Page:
Harvard Medical School


Contact Information:

Dept. of Microbiology and
Immunobiology

Harvard Medical School

HIM, Room 1047

4 Blackfan Circle

Boston, MA 02115

phone: 617-432-1920

fax: 617-738-7664

jbeckwith@hms.harvard.edu

Beckwith Lab Home

 

Research Summary

The mechanism of protein disulfide bond formation:
An important role for cysteines in many proteins is to provide ways of generating covalent linkages (disulfide bonds) that add stability to many exported and cell envelope proteins in bacteria. We have defined two enzymes (DsbA and DsbB) involved in disulfide bond formation in the bacterium Escherichia coli and characterized the mechanisms of action of these enzymes. We have analyzed to other bacteria and discovered a novel pathway in certain groups of bacteria, including Mycobacterium tuberculosis. These latter bacteria have DsbA, but use a different enzyme from DsbB in disulfide bond formation. This enzyme is a homologue of a human enzyme involved in blood clotting, vitamin K epoxide reductase (VKOR).

Evolution of novel pathways for disulfide bond formation and reduction: Using mutants of E. coli that are deleted for genes encoding DsbA or DsbB, and, therefore, cannot make protein disulfide bonds, we have evolved bacteria to utilize alternative pathways for this process. This has revealed numerous ways in which mutants can generate alternatives. We have also generated mutants that are defective in the cytoplasmic pathways of E. coli that are needed to reduce the cysteines of important enzymes such as ribonucleotide reductase. Again, we have evolved E. coli to generate novel pathways of reduction. In both these studies, we discover new potential functions of proteins and reveal an extraordinary evolutionary plasticity of the bacteria.

Inhibitors of the disulfide bond-forming pathway as potential antibiotics: We have developed a highly sensitive assay for the formation of disulfide bonds in E. coli. Since the VKOR of M. tuberculosis and the DsbBs of bacteria such as the Pseudomonads, Acinetobacter and Klebsiella all will complement an E. coli mutant lacking DsbB, we can do high throughput screening with these various foreign proteins acting in E. coli. A number of compounds obtained already may be useful for antibiotic development and also for studying the mechanisms of action of these enzymes.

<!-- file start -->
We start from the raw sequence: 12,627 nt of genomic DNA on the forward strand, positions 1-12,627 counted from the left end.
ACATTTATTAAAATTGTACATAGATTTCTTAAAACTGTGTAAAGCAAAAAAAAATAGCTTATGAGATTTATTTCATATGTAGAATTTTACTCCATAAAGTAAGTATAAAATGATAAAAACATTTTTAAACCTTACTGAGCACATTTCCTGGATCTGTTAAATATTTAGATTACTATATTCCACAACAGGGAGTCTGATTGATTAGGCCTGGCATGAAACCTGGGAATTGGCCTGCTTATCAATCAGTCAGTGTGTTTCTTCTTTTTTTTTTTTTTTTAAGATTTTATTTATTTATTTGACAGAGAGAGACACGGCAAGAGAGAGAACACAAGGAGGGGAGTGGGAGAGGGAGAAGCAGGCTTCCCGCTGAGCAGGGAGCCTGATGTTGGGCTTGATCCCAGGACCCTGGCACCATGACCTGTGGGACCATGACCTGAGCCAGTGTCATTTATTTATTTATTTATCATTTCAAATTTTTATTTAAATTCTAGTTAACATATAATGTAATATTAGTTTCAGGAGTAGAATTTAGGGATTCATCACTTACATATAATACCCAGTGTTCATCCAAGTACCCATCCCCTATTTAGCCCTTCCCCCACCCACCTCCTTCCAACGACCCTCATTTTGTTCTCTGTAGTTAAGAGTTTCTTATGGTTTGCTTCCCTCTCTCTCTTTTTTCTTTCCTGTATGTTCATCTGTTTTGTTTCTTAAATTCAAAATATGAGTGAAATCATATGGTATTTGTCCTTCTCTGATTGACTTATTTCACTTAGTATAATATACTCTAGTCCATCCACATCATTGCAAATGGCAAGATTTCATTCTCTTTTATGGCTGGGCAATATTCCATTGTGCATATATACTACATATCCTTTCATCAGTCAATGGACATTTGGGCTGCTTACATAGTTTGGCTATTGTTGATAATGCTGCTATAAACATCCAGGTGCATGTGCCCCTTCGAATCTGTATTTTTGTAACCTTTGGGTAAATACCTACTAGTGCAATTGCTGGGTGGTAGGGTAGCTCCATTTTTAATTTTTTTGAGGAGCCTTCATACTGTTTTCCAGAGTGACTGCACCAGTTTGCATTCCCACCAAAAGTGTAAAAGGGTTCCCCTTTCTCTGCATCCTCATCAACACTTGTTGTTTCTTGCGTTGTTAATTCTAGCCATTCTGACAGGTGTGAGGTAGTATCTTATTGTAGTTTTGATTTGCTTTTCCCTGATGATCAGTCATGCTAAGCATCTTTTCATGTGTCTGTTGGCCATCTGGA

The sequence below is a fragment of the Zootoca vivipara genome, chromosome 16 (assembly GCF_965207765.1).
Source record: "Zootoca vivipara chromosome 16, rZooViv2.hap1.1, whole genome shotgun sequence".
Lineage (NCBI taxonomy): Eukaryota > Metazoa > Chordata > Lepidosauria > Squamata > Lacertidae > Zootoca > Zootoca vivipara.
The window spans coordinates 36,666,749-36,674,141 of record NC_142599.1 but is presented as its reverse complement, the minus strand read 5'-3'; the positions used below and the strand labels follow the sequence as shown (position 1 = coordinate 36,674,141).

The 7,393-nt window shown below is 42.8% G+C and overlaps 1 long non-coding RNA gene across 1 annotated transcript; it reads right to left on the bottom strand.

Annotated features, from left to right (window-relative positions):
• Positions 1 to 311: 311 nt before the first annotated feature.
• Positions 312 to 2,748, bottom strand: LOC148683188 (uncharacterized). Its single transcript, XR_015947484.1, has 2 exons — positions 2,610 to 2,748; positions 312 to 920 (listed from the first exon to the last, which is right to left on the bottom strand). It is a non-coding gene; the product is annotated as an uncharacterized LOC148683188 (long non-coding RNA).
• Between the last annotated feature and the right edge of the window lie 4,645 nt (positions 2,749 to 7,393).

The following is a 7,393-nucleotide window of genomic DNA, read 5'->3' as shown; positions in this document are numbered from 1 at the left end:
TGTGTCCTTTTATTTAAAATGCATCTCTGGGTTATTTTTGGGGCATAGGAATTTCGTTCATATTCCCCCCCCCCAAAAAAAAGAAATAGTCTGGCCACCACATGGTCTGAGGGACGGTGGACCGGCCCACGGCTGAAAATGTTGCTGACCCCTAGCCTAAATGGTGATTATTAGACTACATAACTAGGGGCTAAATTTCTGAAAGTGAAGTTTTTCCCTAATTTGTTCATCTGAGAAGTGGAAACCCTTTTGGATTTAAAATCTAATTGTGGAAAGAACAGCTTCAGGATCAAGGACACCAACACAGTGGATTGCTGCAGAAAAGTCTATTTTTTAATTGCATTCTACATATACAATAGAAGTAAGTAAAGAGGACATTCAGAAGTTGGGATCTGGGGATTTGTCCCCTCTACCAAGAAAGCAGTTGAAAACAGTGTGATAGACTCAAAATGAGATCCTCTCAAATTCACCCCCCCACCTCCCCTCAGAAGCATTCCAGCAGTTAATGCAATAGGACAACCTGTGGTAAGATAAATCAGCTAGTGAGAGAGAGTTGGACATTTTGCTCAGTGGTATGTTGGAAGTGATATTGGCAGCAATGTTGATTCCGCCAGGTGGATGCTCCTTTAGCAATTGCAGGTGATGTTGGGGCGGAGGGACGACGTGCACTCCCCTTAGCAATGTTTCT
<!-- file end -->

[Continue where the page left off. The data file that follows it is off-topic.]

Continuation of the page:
Selected Publications

Cho, S.-H., Parsonage, D., Dutton, R., Thurston, C., Poole, L., Collet, J.-F., and Beckwith, J.. A new family of membrane electron transporters and its substrates, including the first cell-envelope peroxiredoxin, reveal a broadened reductive capacity of the oxidative bacterial cell envelope. MBio doi: 10.1128/mBio.00291-11 (2012).

Feeney, M., Gon, S., Veeravalli, K., Faulkner, M.J., Georgiou, G. and Beckwith, J. Repurposing lipoic acid changes electron flow in two important metabolic pathways of Escherichia coli. Proc. Natl. Acad. Sci. 108:7991-7996 (2011).

Wang, X., Dutton, R., Beckwith, J., and Boyd, D. Membrane topology and mutational analysis of Mycobacterium tuberculosis VKOR, a protein involved in disulfide bond formation and a homologue of human vitamin K epoxide reductase. Antioxidants and Redox Signalling. 14:1413-1420 (2011).

Beckwith, J. The Operon as Paradigm: Normal Science and the Beginning of Biological Complexity. J. Mol. Biol. epub (2011) (doi:10.1016/j.jmb.2011.02.027).

Dutton, R.J., Wayman, A., Wei, J.-R., Rubin, E.J., Beckwith, J., and Boyd, D. Inhibition of bacterial disulfide bond formation by the anti-coagulant warfarin. Proc. Natl. Acad. Sci. 107:297-301 (2010).

Dutton, R.J., Boyd, D., Berkmen. M., and Beckwith, J. Bacterial species exhibit diversity in their mechanisms and capacity for protein disulfide bond formation. Proc. Natl. Acad. Sci., U.S.A. 105:11933-11938 (2008).